(Originally posted on The Judgment of Paris Forum, April 25th, 2004, in response to a comment by Melanie about a building featured in the external link, in the above post.)
The building to which you refer is called the Knochenhaueramtshaus,
in the historic town of Hildesheim. Before the war, it was widely regarded as "the most beautiful half-timbered building in the world," an ideal representation of the storybook-like, medieval architectural style that Wagner immortalized in Die Meistersinger von Nürnberg.
As noted in the essay linked in the above post, not only was the building destroyed in the war, but, to add insult to injury, a ghastly modernist glass-box hotel was subsequently erected in its place.
(You can orient yourself in these pictures by the stone well, in the left-foreground.)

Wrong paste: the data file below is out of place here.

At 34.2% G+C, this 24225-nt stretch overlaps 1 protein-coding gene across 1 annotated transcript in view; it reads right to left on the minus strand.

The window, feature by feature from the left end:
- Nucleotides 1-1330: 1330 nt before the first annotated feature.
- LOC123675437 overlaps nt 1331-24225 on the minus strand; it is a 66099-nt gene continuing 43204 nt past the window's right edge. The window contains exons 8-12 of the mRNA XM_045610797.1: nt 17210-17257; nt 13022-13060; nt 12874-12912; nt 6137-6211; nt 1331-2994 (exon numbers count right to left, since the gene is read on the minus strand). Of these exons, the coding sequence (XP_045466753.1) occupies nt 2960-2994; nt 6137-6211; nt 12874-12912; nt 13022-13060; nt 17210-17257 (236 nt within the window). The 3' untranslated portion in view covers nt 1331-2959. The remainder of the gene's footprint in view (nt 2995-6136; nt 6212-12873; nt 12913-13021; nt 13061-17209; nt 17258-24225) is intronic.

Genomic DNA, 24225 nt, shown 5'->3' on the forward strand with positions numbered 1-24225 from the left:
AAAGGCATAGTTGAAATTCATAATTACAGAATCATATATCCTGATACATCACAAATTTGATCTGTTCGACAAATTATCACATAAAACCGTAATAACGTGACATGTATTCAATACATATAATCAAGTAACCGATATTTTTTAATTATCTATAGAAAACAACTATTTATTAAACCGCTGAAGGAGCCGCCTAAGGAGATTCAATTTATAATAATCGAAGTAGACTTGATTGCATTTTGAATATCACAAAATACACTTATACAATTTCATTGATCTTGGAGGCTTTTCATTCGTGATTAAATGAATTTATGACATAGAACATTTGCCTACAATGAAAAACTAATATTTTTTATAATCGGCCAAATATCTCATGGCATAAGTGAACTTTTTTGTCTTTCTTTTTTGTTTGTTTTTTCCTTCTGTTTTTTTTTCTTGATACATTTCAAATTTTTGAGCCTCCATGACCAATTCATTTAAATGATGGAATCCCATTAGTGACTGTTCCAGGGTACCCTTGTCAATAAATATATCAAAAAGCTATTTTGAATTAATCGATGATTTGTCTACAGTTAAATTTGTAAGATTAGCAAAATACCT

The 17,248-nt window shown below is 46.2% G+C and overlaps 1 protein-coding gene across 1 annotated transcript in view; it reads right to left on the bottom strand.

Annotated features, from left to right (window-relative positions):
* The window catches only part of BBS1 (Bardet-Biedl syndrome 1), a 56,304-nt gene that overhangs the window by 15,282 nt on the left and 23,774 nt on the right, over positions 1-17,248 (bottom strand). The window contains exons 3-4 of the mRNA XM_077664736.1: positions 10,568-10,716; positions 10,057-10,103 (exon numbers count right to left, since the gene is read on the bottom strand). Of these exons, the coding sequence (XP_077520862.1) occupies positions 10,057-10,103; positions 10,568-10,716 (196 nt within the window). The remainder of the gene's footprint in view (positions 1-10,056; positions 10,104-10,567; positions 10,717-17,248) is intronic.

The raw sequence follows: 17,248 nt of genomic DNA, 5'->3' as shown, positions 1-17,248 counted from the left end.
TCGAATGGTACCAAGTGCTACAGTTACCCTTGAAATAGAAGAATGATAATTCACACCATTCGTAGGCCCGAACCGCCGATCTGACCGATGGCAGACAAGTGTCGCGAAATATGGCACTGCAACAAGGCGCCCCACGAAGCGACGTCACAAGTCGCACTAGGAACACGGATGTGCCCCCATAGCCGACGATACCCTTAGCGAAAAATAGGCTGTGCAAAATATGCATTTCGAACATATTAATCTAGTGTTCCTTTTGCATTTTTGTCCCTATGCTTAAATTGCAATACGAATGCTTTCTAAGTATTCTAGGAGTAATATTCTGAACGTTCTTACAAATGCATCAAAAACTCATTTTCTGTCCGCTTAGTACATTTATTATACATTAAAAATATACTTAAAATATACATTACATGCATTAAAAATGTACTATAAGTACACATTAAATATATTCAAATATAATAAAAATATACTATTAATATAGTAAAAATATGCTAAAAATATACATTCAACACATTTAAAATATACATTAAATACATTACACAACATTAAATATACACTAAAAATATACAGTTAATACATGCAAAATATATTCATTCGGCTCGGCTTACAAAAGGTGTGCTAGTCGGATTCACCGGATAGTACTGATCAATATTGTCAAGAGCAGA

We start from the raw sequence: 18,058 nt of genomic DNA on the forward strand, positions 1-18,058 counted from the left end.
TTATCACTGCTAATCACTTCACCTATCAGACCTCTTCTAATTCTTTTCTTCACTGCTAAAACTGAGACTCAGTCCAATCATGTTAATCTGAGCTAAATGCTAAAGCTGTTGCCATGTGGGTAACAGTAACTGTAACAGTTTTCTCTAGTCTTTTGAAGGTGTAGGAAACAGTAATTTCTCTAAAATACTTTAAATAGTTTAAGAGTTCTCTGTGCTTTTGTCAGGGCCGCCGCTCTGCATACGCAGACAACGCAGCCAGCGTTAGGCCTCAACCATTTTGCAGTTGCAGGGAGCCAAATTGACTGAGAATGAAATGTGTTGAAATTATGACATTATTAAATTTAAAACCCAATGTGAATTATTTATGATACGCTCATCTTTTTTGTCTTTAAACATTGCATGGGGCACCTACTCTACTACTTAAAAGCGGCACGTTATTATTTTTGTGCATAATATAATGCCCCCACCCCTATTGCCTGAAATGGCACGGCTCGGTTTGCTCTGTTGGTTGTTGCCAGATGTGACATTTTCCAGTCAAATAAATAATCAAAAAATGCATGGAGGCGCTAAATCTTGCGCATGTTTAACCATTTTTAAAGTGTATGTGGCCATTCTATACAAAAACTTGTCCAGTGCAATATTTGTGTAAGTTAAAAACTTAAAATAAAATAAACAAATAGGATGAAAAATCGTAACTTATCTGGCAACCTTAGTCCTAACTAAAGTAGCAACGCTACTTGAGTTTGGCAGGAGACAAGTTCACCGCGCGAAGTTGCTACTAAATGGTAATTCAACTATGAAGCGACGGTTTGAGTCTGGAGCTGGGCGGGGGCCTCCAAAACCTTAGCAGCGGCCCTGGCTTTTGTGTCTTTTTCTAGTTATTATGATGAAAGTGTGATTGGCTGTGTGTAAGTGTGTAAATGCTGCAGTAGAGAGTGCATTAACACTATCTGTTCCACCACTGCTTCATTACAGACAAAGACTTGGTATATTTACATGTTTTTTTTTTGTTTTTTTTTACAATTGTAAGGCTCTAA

But the townspeople of Hildesheim refused to abide this aesthetic tyranny, and the memory of the beauty that they had lost endured.
And so, in the 1980s, Hildesheim took the extraordinary step of demolishing the hated new building, and resurrecting the beloved Knochenhaueramtshaus.
Likewise, the 20th-century media may have eradicated the timeless ideal of feminine beauty, and imposed in its place an inhuman, artificial standard,
but soon, this androgynous imposition will be cleared away, and we will recover the timeless ideal of femininity--just as the people of Hildesheim and Dresden restored landmarks of beauty that seemed irretrievably lost.
(Luscious Kati Kochanski modelling for Fashion Bug, Summer 2003.)